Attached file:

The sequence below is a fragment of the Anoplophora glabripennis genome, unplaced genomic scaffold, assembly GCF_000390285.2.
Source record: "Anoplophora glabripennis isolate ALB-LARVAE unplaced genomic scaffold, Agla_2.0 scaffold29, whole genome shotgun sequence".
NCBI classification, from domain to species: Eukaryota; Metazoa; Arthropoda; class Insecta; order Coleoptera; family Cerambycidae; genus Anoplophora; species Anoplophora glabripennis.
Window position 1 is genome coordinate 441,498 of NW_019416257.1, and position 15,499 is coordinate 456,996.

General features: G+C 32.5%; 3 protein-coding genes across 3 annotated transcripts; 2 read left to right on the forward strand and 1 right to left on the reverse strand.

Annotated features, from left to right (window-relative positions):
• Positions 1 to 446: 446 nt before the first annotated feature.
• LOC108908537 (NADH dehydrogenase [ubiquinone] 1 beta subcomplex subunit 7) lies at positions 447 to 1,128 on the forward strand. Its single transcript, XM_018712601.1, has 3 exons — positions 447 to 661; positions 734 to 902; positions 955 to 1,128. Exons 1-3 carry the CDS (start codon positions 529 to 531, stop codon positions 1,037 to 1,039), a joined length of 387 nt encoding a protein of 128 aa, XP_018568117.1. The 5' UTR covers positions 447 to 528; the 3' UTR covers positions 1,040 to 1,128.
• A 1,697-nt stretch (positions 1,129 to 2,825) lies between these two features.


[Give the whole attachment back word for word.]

The sequence below is a fragment of the Anoplophora glabripennis genome, unplaced genomic scaffold, assembly GCF_000390285.2.
Source record: "Anoplophora glabripennis isolate ALB-LARVAE unplaced genomic scaffold, Agla_2.0 scaffold29, whole genome shotgun sequence".
NCBI classification, from domain to species: Eukaryota; Metazoa; Arthropoda; class Insecta; order Coleoptera; family Cerambycidae; genus Anoplophora; species Anoplophora glabripennis.
Window position 1 is genome coordinate 441,498 of NW_019416257.1, and position 15,499 is coordinate 456,996.

General features: G+C 32.5%; 3 protein-coding genes across 3 annotated transcripts; 2 read left to right on the forward strand and 1 right to left on the reverse strand.

Annotated features, from left to right (window-relative positions):
• Positions 1 to 446: 446 nt before the first annotated feature.
• LOC108908537 (NADH dehydrogenase [ubiquinone] 1 beta subcomplex subunit 7) lies at positions 447 to 1,128 on the forward strand. Its single transcript, XM_018712601.1, has 3 exons — positions 447 to 661; positions 734 to 902; positions 955 to 1,128. Exons 1-3 carry the CDS (start codon positions 529 to 531, stop codon positions 1,037 to 1,039), a joined length of 387 nt encoding a protein of 128 aa, XP_018568117.1. The 5' UTR covers positions 447 to 528; the 3' UTR covers positions 1,040 to 1,128.
• A 1,697-nt stretch (positions 1,129 to 2,825) lies between these two features.